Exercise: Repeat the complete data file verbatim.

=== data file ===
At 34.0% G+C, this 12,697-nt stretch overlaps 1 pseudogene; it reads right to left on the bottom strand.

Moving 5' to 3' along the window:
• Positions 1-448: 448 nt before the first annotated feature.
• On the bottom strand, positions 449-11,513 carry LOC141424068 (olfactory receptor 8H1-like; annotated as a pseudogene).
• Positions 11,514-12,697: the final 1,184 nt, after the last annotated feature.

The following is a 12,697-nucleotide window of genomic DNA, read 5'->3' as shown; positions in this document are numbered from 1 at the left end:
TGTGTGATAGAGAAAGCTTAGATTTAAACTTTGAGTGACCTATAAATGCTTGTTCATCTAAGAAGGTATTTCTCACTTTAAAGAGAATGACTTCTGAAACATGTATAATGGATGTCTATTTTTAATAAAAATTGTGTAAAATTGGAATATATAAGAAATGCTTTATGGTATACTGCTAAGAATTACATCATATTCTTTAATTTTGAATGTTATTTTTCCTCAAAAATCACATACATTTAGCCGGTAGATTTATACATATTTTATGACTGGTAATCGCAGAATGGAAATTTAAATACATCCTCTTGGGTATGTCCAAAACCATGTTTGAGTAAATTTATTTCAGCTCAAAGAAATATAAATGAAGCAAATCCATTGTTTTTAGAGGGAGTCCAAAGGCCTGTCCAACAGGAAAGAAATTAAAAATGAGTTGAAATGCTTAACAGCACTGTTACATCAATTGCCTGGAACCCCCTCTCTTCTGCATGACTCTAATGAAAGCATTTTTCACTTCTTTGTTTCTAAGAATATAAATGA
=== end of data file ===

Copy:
At 34.0% G+C, this 12,697-nt stretch overlaps 1 pseudogene; it reads right to left on the bottom strand.

Moving 5' to 3' along the window:
• Positions 1-448: 448 nt before the first annotated feature.
• On the bottom strand, positions 449-11,513 carry LOC141424068 (olfactory receptor 8H1-like; annotated as a pseudogene).
• Positions 11,514-12,697: the final 1,184 nt, after the last annotated feature.

The following is a 12,697-nucleotide window of genomic DNA, read 5'->3' as shown; positions in this document are numbered from 1 at the left end:
TGTGTGATAGAGAAAGCTTAGATTTAAACTTTGAGTGACCTATAAATGCTTGTTCATCTAAGAAGGTATTTCTCACTTTAAAGAGAATGACTTCTGAAACATGTATAATGGATGTCTATTTTTAATAAAAATTGTGTAAAATTGGAATATATAAGAAATGCTTTATGGTATACTGCTAAGAATTACATCATATTCTTTAATTTTGAATGTTATTTTTCCTCAAAAATCACATACATTTAGCCGGTAGATTTATACATATTTTATGACTGGTAATCGCAGAATGGAAATTTAAATACATCCTCTTGGGTATGTCCAAAACCATGTTTGAGTAAATTTATTTCAGCTCAAAGAAATATAAATGAAGCAAATCCATTGTTTTTAGAGGGAGTCCAAAGGCCTGTCCAACAGGAAAGAAATTAAAAATGAGTTGAAATGCTTAACAGCACTGTTACATCAATTGCCTGGAACCCCCTCTCTTCTGCATGACTCTAATGAAAGCATTTTTCACTTCTTTGTTTCTAAGAATATAAATGA